Hi there,

Democracy Now! doesn’t belong to any corporation, government or political party. Our daily news hour belongs to you, our listeners, viewers and readers. You’re the reason we exist. In these times of climate chaos, rising authoritarianism and war, Democracy Now! needs your help more than ever to hold the powerful to account and amplify the voices of the scholars, scientists, activists, artists and everyday people who are working to save democracy—and the planet.Right now a generous donor will DOUBLE all donations to our daily news hour. That means your gift of $10 is worth $20 to Democracy Now! Please do your part to keep our independent journalism going strong. Every dollar counts. Thank you so much, and stay safe.
-Amy Goodman

Non-commercial news needs your support.

We rely on contributions from you, our viewers and listeners to do our work. If you visit us daily or weekly or even just once a month, now is a great time to make your monthly contribution.

Please do your part today.


Nuclear Age Ushered in By U.S. Bombing of Hiroshima Poisons Native Americans: A Conversationwith a Woman Whose Mother Died of Cancer After Working in the Uranium Mines of New Mexico, and a Newreport B

Media Options

As we continue with hour-long special on this 56th anniversary of the bombing of Hiroshima, we now turn to a historyof radiation poisoning not in Hiroshima, not in Nagasaki, but right here in the United States.

Peter Eichstaedt’s book, ??If You Poison Us: Uranium And Native Americans, starts by saying that the supply ofuranium that fuelled the Cold War came largely from the Four Corners Area of the United States. Some of the richestdeposits were found on the Navaho reservation. Between 1950 and 1980, as many as 15,000 people worked in uraniummines. About one quarter of the miners and millers were Native Americans. Responding to an urgent plea to helpdefend our country, and eager to earn miner’s wages, poverty-stricken Native Americans labored to feed the atomicmill. For nearly 3 decades, in the face of growing evidence that uranium mining was dangerous, state and federalagencies avoided responsibility for warning the miners, or imposing safety measures in the mines.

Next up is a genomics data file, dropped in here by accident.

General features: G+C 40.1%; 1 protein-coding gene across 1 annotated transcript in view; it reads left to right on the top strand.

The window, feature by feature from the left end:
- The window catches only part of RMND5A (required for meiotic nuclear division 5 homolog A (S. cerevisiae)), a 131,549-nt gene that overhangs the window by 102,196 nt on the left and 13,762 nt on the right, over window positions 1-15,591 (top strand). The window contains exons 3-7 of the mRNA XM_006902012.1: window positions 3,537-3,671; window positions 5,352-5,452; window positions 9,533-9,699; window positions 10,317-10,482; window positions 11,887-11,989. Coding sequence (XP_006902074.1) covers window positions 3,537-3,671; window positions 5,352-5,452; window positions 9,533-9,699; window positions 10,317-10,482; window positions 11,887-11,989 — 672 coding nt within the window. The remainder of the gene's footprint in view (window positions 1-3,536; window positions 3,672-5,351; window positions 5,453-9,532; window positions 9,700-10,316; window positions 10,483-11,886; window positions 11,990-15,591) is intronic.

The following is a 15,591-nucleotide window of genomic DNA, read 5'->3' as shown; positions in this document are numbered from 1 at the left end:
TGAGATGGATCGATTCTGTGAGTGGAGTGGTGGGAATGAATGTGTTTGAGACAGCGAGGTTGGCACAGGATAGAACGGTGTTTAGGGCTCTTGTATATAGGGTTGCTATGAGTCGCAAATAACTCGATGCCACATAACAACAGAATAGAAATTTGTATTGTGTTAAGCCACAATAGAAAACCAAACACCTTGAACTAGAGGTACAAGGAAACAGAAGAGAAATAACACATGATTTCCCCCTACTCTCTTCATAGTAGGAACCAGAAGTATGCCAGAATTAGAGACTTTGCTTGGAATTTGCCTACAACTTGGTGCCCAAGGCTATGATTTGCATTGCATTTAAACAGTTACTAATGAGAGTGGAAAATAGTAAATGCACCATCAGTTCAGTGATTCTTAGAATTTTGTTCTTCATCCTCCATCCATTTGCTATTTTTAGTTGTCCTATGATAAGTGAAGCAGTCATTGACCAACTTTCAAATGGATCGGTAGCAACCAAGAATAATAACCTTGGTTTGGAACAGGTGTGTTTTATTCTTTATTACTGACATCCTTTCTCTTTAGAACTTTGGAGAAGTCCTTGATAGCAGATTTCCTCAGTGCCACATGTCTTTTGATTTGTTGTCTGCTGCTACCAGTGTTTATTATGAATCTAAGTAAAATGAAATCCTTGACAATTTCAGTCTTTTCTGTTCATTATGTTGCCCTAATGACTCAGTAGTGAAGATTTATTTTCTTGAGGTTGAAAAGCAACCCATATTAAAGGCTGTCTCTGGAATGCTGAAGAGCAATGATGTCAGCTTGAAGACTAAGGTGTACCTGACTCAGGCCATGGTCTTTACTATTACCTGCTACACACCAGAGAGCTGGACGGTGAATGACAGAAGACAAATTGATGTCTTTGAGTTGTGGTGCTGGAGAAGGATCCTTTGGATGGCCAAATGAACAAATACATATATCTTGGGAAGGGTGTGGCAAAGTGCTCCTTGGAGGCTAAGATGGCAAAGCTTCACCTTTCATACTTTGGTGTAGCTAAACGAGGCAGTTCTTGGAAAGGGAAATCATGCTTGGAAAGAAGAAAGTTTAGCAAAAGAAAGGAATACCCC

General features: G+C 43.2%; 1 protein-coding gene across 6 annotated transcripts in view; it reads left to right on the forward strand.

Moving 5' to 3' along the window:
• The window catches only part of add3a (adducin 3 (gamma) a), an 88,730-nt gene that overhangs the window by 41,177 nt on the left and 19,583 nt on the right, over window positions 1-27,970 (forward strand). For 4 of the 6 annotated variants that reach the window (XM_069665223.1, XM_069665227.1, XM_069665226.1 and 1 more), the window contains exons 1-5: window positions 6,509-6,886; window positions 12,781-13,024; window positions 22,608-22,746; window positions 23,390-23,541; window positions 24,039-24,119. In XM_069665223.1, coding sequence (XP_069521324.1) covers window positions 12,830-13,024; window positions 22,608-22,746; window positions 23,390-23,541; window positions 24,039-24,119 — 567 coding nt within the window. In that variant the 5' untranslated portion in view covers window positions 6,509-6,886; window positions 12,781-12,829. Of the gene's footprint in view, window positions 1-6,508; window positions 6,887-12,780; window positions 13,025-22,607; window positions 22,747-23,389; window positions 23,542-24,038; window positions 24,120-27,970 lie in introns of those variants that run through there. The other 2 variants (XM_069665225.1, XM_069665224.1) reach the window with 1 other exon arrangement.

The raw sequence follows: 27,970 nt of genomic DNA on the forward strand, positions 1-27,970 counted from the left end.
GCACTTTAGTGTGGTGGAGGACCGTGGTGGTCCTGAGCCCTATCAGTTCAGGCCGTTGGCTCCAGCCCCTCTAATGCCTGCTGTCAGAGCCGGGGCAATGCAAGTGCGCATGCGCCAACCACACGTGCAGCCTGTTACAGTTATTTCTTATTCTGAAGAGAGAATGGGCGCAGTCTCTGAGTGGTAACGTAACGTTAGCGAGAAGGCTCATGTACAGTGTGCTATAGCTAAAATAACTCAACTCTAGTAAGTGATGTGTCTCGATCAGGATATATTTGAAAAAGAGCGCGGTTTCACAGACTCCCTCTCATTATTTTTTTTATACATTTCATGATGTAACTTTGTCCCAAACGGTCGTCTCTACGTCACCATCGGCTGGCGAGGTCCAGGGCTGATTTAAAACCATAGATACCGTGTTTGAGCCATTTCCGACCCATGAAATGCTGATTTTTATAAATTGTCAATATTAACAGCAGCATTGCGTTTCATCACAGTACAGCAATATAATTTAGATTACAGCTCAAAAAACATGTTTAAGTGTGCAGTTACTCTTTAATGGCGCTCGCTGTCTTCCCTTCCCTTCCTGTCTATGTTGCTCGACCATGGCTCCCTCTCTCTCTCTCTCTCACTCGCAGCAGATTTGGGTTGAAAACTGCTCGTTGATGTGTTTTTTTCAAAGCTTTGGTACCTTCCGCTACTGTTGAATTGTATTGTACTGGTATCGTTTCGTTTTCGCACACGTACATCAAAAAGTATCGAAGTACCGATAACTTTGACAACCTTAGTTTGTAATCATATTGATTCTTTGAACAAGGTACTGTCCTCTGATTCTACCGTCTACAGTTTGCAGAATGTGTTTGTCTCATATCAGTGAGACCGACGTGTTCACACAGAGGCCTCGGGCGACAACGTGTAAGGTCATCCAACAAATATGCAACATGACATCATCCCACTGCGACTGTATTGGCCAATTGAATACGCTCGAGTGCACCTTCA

In a few minutes, we will hear the story of one of those uranium miners.

But right now, we turn to Wenonah Hauter, director of Public Citizen’s Energy and Environment Program. She has justreleased a report called “Another Nuclear Rip-Off: Unmasking Private Fuel Storage.” The report reveals that 8nuclear companies have teamed up to try to privatize–for the first time — the storage of high level nuclear waste.Once again, the nuclear companies have their sights on Native American land.


  • Wenonah Hauter, Director of Public Citizen’s Energy and Environment Program.

Now we turn to Carletta Garcia, who is the daughter of Dorothy Perly, a well-known Native American uranium miner.Carletta told the story of her family and uranium at a major conference in 1999 called “Beyond the Bomb,” sponsoredby Peace Action.


  • Carletta Garcia, daughter of Dorothy Perly, who is a well-known Native American uranium miner. Carlettatold the story of her family, and uranium.



Related Story

StoryAug 06, 2020Revealed: How U.S. Gov’t & Hollywood Secretly Worked Together to Justify Atomic Bombings of Japan
The original content of this program is licensed under a Creative Commons Attribution-Noncommercial-No Derivative Works 3.0 United States License. Please attribute legal copies of this work to democracynow.org. Some of the work(s) that this program incorporates, however, may be separately licensed. For further information or additional permissions, contact us.

Non-commercial news needs your support

We rely on contributions from our viewers and listeners to do our work.
Please do your part today.
Make a donation